SPOKANE-- Current crime rates in Spokane have been soaring. KREM 2 News filed a public records request to find out if more students are showing up with weapons. Parents might be pleased to learn fewer students are turning up with knives and guns.
The weapons report dates back to the 2009-2010 school year through present.
In the 2009/2010 school year, 193 weapons were seized district wide. This year, that number dropped significantly, to 144.
Mary Templeton, Rogers High School Assistant Principal said, “We’ve done a lot of informational campaigns with our kids, making sure they understand this is an environment for learning and that is just not part of this.”
Templeton attributes the decline to better communication between educators, and students.”Things that don't belong here that are a disruption and a distraction leave them home.”
It hasn't been an easy battle for the school. Rogers tops the weapons list with a combined three year total of 59 items seized. Templeton said “I’m very meticulous about documentation so at this school you're gonna find every single item, anything that was of a concern was documented.”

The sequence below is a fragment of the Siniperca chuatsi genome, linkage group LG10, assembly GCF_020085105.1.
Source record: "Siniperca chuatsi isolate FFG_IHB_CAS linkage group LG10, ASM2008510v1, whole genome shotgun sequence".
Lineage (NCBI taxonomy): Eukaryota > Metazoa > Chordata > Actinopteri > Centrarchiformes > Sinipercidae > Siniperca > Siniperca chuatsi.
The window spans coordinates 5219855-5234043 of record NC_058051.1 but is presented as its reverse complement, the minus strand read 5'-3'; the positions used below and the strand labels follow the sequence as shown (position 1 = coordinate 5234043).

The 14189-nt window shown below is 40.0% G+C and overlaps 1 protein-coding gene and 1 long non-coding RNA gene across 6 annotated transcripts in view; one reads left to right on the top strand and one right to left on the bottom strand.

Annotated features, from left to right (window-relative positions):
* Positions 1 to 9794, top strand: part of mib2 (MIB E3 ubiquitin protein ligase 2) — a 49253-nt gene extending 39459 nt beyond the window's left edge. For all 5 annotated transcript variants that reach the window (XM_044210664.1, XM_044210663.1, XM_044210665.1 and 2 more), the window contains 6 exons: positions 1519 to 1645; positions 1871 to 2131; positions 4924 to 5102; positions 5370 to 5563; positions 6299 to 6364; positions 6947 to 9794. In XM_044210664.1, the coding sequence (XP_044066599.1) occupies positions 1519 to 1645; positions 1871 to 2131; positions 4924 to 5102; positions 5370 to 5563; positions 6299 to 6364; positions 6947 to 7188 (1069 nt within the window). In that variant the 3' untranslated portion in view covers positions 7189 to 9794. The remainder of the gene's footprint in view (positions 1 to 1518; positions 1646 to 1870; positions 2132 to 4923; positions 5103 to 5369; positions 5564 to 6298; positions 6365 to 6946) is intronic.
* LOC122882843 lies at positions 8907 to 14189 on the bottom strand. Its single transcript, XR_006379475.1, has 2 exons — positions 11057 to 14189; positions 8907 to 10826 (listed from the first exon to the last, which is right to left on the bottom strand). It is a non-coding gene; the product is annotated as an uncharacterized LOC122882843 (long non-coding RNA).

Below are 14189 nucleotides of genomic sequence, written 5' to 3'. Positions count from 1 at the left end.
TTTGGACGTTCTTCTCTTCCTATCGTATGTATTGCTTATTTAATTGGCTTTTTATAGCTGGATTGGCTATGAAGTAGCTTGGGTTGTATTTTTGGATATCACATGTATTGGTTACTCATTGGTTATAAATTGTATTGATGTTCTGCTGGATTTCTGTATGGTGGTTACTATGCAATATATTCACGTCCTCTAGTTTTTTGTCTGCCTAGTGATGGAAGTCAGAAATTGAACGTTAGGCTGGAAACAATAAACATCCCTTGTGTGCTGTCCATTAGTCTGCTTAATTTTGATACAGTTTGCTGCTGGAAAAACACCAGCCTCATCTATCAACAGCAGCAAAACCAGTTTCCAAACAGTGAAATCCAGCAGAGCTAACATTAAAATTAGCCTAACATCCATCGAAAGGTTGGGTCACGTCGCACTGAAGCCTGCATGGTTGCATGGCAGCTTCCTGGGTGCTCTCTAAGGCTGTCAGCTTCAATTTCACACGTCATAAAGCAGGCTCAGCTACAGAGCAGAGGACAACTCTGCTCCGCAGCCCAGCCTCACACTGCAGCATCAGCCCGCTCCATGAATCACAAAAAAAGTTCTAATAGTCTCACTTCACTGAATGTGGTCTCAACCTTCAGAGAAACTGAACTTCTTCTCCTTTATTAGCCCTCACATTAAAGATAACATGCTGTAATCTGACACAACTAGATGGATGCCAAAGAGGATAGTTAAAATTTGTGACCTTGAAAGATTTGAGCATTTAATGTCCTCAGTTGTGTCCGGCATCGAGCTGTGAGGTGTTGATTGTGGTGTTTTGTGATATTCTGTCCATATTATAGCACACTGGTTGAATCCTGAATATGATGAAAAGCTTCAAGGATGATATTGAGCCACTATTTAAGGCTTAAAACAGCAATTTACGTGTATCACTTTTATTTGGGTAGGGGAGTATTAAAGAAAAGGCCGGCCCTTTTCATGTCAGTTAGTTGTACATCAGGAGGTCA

Shaw recovered the most weapons of all middle schools at 33, and Holmes, the top elementary school, with 25 weapons.
The majority of weapons seem to be knives and those listed as "other." Several explosives and one handgun were also reported.
Templeton doesn't believe most students bring weapons to school with the intent to cause harm. “What we end up finding are items that kids have forgotten in their pockets, in their backpacks.”
While the numbers are promising, she admits, there's still work to be done. “We know we don't live in a perfect world, so our responsibility is to plan and be proactive and strategic and intentional in how we do support students, so we do offer an environment that is consistently safe, secure.”
Educators at Rogers say there are two district resource officers in their building, which could be a reason why Rogers confiscates more weapons than other schools. They simply have more eyes to watch the problem.
Although the number of weapons has gone down the past three years, the number of schools finding weapons has gone up.